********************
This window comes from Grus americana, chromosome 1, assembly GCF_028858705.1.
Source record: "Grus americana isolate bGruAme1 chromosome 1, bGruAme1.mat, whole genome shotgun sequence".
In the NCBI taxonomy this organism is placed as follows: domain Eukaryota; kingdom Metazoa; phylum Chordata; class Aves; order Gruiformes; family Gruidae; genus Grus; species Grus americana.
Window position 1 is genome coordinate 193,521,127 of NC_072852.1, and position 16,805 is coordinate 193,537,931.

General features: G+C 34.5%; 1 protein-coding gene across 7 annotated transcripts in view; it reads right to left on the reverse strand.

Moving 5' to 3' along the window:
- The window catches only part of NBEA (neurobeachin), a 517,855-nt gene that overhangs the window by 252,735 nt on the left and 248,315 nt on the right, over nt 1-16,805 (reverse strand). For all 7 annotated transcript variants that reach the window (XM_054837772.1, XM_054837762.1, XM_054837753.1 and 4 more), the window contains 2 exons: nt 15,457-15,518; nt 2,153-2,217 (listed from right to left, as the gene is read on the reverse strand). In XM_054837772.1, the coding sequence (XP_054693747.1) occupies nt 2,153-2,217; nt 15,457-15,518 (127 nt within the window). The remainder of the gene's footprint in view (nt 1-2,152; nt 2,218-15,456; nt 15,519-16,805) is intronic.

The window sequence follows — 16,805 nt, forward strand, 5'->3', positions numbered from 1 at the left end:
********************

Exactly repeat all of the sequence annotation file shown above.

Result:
This window comes from Grus americana, chromosome 1, assembly GCF_028858705.1.
Source record: "Grus americana isolate bGruAme1 chromosome 1, bGruAme1.mat, whole genome shotgun sequence".
In the NCBI taxonomy this organism is placed as follows: domain Eukaryota; kingdom Metazoa; phylum Chordata; class Aves; order Gruiformes; family Gruidae; genus Grus; species Grus americana.
Window position 1 is genome coordinate 193,521,127 of NC_072852.1, and position 16,805 is coordinate 193,537,931.

General features: G+C 34.5%; 1 protein-coding gene across 7 annotated transcripts in view; it reads right to left on the reverse strand.

Moving 5' to 3' along the window:
- The window catches only part of NBEA (neurobeachin), a 517,855-nt gene that overhangs the window by 252,735 nt on the left and 248,315 nt on the right, over nt 1-16,805 (reverse strand). For all 7 annotated transcript variants that reach the window (XM_054837772.1, XM_054837762.1, XM_054837753.1 and 4 more), the window contains 2 exons: nt 15,457-15,518; nt 2,153-2,217 (listed from right to left, as the gene is read on the reverse strand). In XM_054837772.1, the coding sequence (XP_054693747.1) occupies nt 2,153-2,217; nt 15,457-15,518 (127 nt within the window). The remainder of the gene's footprint in view (nt 1-2,152; nt 2,218-15,456; nt 15,519-16,805) is intronic.

The window sequence follows — 16,805 nt, forward strand, 5'->3', positions numbered from 1 at the left end: